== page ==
The most worshiped and the largest is the Tissamaharama Stupa & according to ancient chronicles this stupa has been built by King Kavantissa who ruled Ruhuna in the 1st century BC. But there is also a belief that this stupa was initially built by regional King Mahanaga in the 3rd century BC and King Kavantissa probably enlarged the shrine.
Mahanaga is a brother of King Devanampiyathissa (250-210 BC ). History states that that when Mahanaga was inspecting the construction of Walas Reservoir , the queen of Devanampiyathissa send him a bowl of Mangos with the top most one poisoned. Her intention was to kill Mahanaga to ensure the throne to her son after Devanampiyathissa. At that time the son was with his uncle at the tank and child ate the poisoned mango and died on the spot. Fearing reprisal he took his pregnant wife and escaped to Ruhuna where he built up his own regional kingdom surrounding Magama area.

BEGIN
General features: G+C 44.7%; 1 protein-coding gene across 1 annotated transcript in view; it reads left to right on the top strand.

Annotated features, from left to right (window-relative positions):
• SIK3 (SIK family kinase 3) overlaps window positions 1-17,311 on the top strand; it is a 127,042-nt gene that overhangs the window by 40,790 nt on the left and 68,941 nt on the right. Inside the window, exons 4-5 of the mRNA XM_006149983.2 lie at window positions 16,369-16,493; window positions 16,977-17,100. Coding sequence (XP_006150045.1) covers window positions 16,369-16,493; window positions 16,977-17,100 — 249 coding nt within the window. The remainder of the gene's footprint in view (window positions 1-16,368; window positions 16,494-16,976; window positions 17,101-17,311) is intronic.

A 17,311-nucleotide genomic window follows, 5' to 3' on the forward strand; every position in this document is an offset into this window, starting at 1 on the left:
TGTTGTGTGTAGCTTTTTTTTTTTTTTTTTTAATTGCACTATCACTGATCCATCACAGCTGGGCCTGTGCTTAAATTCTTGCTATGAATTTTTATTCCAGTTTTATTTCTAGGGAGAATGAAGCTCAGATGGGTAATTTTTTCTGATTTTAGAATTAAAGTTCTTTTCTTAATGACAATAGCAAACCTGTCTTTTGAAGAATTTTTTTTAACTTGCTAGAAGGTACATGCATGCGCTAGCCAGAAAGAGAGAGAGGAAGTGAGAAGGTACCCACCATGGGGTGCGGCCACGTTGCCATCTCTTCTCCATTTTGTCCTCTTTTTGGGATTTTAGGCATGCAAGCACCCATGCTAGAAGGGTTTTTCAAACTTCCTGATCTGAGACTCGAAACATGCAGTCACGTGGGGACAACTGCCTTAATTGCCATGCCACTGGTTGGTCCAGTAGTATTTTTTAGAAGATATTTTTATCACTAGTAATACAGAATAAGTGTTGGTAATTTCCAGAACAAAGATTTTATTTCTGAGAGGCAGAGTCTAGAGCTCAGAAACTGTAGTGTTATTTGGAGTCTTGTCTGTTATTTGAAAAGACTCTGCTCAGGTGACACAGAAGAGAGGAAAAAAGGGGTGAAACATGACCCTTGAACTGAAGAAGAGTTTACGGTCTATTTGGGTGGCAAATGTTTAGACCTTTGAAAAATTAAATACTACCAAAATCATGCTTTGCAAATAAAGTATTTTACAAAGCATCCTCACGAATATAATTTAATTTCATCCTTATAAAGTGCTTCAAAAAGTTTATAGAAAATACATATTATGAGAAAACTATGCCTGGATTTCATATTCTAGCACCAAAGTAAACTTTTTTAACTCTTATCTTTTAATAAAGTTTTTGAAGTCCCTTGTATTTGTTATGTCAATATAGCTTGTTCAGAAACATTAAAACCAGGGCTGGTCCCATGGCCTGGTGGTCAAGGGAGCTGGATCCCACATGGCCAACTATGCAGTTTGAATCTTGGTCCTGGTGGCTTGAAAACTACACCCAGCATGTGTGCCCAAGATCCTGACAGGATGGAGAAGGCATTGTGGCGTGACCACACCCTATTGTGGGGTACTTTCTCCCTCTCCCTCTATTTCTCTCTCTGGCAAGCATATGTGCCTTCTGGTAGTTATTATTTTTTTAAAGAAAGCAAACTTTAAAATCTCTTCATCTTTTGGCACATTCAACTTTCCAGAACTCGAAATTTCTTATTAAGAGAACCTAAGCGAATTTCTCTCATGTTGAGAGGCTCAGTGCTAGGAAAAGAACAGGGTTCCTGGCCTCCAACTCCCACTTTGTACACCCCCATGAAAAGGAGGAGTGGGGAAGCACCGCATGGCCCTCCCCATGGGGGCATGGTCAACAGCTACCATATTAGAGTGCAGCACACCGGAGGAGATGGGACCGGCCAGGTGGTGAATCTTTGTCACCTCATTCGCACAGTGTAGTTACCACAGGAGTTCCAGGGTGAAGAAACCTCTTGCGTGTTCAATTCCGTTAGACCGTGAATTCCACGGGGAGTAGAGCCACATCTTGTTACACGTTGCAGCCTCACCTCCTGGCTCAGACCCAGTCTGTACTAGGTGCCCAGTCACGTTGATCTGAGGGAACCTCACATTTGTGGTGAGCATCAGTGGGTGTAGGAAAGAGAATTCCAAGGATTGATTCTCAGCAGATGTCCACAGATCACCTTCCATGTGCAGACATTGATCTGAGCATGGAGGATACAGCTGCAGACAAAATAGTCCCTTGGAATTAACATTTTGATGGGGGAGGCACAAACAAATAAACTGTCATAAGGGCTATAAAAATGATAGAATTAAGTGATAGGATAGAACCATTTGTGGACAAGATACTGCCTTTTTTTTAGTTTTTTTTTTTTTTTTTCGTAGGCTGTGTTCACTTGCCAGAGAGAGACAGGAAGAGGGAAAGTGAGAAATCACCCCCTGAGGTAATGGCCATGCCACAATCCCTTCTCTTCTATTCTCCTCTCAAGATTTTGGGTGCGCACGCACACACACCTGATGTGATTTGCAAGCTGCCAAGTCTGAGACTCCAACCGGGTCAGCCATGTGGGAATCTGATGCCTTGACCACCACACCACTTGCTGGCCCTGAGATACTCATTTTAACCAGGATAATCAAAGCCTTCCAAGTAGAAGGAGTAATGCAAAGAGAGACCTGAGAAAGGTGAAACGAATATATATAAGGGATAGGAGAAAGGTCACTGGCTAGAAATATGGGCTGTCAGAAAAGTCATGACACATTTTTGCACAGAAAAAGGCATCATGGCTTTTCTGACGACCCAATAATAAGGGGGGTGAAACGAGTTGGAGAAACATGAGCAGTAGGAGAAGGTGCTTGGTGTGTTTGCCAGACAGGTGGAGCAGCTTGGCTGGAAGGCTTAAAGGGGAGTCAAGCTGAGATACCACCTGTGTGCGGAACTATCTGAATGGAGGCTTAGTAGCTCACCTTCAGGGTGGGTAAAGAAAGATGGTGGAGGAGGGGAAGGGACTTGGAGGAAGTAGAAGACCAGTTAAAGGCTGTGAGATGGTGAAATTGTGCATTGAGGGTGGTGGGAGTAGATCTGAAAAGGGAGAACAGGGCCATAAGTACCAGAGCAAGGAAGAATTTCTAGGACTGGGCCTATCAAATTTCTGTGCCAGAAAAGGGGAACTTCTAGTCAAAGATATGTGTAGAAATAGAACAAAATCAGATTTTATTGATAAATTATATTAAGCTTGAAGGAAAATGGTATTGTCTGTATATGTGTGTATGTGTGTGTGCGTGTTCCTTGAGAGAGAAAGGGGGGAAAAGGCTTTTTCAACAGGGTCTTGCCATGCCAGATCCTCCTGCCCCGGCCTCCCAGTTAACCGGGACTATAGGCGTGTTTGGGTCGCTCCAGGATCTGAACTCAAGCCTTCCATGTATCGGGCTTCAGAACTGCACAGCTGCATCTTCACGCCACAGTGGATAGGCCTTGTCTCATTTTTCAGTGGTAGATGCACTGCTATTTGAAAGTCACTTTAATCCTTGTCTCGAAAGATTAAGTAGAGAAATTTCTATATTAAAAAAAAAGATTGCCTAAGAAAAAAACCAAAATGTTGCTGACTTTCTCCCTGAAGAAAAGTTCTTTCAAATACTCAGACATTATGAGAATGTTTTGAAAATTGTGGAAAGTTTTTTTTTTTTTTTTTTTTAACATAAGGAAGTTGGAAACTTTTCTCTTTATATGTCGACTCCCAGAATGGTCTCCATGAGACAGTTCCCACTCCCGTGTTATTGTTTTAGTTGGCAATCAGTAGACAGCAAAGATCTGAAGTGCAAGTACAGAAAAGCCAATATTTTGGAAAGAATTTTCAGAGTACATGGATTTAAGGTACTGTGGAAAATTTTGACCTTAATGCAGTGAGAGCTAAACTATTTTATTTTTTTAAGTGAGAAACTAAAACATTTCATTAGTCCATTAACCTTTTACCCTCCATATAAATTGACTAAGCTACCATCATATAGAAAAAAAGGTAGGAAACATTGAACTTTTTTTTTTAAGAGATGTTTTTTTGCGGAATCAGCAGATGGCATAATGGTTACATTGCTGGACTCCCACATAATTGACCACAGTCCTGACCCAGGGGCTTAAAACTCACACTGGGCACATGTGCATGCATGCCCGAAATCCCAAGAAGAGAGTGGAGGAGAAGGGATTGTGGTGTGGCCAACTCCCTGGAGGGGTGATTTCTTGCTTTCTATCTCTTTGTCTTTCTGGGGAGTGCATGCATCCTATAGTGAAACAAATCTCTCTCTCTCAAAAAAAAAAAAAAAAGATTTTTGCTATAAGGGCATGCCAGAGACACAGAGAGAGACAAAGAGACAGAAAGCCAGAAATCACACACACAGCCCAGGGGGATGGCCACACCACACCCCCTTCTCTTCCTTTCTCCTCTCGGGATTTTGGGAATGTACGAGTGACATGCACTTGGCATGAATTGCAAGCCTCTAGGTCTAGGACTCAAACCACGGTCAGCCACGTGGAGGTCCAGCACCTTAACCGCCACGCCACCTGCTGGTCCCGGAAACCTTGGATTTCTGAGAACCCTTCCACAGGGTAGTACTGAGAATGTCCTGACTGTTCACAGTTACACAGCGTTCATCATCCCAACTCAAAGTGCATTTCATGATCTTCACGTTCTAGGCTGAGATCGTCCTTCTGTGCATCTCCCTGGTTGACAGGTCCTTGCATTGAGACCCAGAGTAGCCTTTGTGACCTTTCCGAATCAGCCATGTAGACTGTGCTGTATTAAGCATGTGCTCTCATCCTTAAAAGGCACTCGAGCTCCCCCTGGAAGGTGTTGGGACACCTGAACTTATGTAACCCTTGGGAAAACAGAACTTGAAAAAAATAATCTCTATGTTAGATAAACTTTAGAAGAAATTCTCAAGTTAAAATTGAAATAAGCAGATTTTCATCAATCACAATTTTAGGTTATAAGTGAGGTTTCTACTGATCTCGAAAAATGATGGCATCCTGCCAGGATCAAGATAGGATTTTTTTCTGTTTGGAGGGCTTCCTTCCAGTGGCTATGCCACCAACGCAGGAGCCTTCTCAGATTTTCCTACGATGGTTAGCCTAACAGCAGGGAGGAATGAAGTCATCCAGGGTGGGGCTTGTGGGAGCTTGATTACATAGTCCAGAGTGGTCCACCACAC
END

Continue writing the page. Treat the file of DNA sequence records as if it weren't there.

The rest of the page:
The more recent restoration work of this stupa had begun in 1858 due to the efforts of Wepathaira Sumana Thera, who rediscovered Thissmaharama Vihara after making a pilgrimage to the area. He built a hut in the visinity of the stupa and started living there to supervise the restoration works by him self. It took 16 years to complete the renovation work of the Garbhaya, semi spherical part of the stupa which is 86 feet in height. But Wepathaira Sumana Thera could not complete the restoration of Thissmaharama stupa in his lifetime and after the death of Wepathaira Sumana Thera in 1873, Walpita Medhankara Thero, a monastic brother of Wepathaira Sumana Thera took over the renovation works. By 1895 Walpita Medhankara Thero managed to complete the restoration of Hatharaskotwa of the stupa and enshrined relics in it. The pinnacle of the stupa was ceremoniously placed in 1900 and work was finally completed in 1915.